Wednesday, February 16, 2011

Coal fired powergen down but not out

According to Roman Portuzek, director of the Ministry of Industry & Trade’s Electrical Power Engineering Department, coal will continue to be a “necessary part” of the Czech Republic’s heat and power sector to at least 2050.

Speaking at the keynote address of the COAL-GEN Europe 2011 conference and exhibition, which kicked off today, Mr. Portuzek reaffirmed that coal would remain an important fuel source for the country.

This is despite plans to cut the country’s energy intensity by two-thirds, as well as emissions, especially nitrogen oxides (NOx) and sulphur dioxides (SOx) by 2050, primarily through an increase in its nuclear power base.

The Czech Republic, however, has a relatively unusual generation mix in that large-scale combined heat and power (CHP) plants represent a third of the country’s installed capacity and provide around 20 per cent of the electricity supply. The majority of these CHP plants are fuelled by coal.

It is also the third biggest electricity exporter in Europe, behind France and Germany, and Mr. Portuzek was keen to emphasize that it was important that it remained so.

Studies conducted by the Ministry of Industry & Trade clearly showed that is the CHP plant sector was reduced the Czech Republic would become an importer of electricity. Thus the country is likely to invest in high efficiency, coal fired CHP production.

Mr. Karel Krizek, director of Central Engineering at CEZ Group, echoed the sentiment that coal would continue to have an important role to play in generating power.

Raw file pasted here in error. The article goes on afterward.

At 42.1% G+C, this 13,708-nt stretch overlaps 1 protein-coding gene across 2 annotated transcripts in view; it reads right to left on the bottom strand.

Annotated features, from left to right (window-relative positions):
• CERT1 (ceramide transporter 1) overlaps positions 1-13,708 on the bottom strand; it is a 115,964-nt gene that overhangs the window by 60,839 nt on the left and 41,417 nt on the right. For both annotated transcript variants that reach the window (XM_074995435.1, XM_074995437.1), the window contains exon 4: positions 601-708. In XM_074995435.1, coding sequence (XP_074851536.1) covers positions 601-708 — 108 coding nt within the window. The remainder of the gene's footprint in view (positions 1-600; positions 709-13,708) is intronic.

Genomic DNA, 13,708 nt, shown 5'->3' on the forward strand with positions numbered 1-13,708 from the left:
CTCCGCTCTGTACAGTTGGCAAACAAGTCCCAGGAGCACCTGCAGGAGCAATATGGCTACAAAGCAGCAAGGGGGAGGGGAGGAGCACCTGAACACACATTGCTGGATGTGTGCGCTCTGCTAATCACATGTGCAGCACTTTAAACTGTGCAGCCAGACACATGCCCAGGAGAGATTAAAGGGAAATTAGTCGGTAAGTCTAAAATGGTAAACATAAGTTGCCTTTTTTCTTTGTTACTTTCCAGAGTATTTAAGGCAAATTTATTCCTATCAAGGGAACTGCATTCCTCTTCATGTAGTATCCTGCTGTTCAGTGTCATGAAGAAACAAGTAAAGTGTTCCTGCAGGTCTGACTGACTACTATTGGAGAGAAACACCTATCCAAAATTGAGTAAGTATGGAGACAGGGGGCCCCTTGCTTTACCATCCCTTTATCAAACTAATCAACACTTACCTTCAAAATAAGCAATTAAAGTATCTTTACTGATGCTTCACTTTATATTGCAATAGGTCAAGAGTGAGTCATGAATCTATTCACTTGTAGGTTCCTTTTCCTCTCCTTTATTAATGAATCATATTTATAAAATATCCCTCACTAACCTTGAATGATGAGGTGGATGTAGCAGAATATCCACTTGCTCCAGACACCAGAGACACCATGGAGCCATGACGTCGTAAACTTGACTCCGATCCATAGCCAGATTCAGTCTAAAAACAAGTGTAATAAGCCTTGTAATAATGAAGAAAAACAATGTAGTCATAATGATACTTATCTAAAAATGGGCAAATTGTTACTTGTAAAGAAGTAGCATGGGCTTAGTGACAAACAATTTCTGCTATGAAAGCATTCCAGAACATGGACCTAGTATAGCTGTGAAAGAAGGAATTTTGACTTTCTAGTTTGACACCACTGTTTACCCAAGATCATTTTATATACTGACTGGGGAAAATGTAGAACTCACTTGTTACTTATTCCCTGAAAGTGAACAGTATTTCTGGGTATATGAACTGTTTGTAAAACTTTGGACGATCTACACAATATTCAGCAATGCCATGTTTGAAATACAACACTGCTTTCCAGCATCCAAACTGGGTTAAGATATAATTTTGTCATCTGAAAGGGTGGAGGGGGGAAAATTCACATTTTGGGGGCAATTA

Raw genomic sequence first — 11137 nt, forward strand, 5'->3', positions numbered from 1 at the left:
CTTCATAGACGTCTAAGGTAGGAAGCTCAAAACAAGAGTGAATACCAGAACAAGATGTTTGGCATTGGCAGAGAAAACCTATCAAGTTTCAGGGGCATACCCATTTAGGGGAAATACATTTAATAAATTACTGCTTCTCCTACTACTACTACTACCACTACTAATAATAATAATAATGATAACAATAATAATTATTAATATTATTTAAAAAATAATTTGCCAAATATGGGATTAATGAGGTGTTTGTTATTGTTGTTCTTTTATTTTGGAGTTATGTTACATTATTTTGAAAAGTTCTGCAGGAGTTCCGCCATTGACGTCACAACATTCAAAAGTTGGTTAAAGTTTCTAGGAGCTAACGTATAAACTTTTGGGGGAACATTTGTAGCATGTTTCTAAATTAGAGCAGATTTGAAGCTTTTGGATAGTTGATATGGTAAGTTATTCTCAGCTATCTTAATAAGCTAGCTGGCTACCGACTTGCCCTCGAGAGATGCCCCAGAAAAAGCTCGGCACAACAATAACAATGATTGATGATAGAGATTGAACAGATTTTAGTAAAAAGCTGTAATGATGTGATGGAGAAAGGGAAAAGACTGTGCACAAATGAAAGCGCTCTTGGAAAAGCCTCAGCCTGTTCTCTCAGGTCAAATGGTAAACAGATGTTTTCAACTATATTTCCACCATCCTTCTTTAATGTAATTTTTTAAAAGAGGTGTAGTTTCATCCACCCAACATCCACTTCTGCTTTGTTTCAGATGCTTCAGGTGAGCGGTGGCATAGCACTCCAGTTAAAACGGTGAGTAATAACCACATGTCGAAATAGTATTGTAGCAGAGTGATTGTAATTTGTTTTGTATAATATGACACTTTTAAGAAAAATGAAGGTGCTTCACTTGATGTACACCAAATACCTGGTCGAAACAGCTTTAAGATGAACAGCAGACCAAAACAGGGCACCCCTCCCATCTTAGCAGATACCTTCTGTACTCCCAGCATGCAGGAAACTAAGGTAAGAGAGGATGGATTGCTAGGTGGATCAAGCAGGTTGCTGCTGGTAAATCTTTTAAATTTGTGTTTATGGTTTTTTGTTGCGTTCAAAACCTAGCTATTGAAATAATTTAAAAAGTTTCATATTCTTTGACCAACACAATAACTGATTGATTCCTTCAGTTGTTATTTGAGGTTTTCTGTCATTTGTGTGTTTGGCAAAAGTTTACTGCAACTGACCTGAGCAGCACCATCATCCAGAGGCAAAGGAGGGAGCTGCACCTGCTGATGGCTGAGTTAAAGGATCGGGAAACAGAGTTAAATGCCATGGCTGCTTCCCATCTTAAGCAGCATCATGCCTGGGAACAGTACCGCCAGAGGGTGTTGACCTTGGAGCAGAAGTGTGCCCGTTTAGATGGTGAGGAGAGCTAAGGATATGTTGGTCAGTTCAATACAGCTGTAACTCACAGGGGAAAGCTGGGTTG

CEZ, which is a major utility in the Central and Eastern European region, currently has a 74 per cent share in the Czech power generation market and supplies 44 per cent of the electricity in the country.

As of 2009, 55 per cent of its generation assets were either black coal or lignite fired power plants, primarily powered by coal from its own mine.

However, Mr. Krizek confirmed that CEZ had plans to half its carbon emissions - from 0.63 tCO2/MWh in 2009 to 0.32 tCO2/MWh by 2025 - by replacing the majority of its black coal fired power plants with other fuels such as gas, renewable sand nuclear, and upgrading many of its existing lignite units with new high efficiency technology.

The third keynote speaker, Dr. Ira Jaroslav, director of Business Development of Skoda Power, now part of Doosan Power Systems, made it clear that “coal was here to stay” in Europe despite the impact of the recent economic downturn on new build coal.

He highlighted the changing market and acknowledged that it was essential that coal had to become cleaner and more efficient.

In the longer term he said carbon capture and storage (CCS) was key but still required greater clarity on legislation, and that in the short to medium-term improving the performance of existing plants was the right pathway to follow.

Dr. John Topper, managing director of the IEA Clean Coal Centre, completed the keynote line-up, giving a more global view of coal fired power generation and the approach to its decarbonisation.

Citing the IEA World Energy Outlook, published late last year, he said that in the period 2008-2035 emerging economies would dominate the growth in demand for all fuels, with the demand for coal in the OECD actually falling.

Conversely the coal demand in China would escalate – 600 GW of new capacity which exceeds the current combined capacity of the US, Europe and Japan.

He also highlighted the significant impact improving plant efficiency can have on reducing carbon emissions.

“It would be possible to achieve a 1.35-1.7 billion tonnes/annum of CO2 reduction by moving to current state-of-the-art pulversied coal plants. This represents 5 per cent of global anthropogenic emissions, which is highly significant.”

However, he acknowledged that deep cuts in carbon emissions would only be achieved with CCS. A point also made by Dr. Jaroslav.

He also highlighted China’s growing experience with CCS, especially in coal gasification, and said that greater international collaboration on R&D and technology transfer would be critical to moving CCS from demo to commercial-scale.

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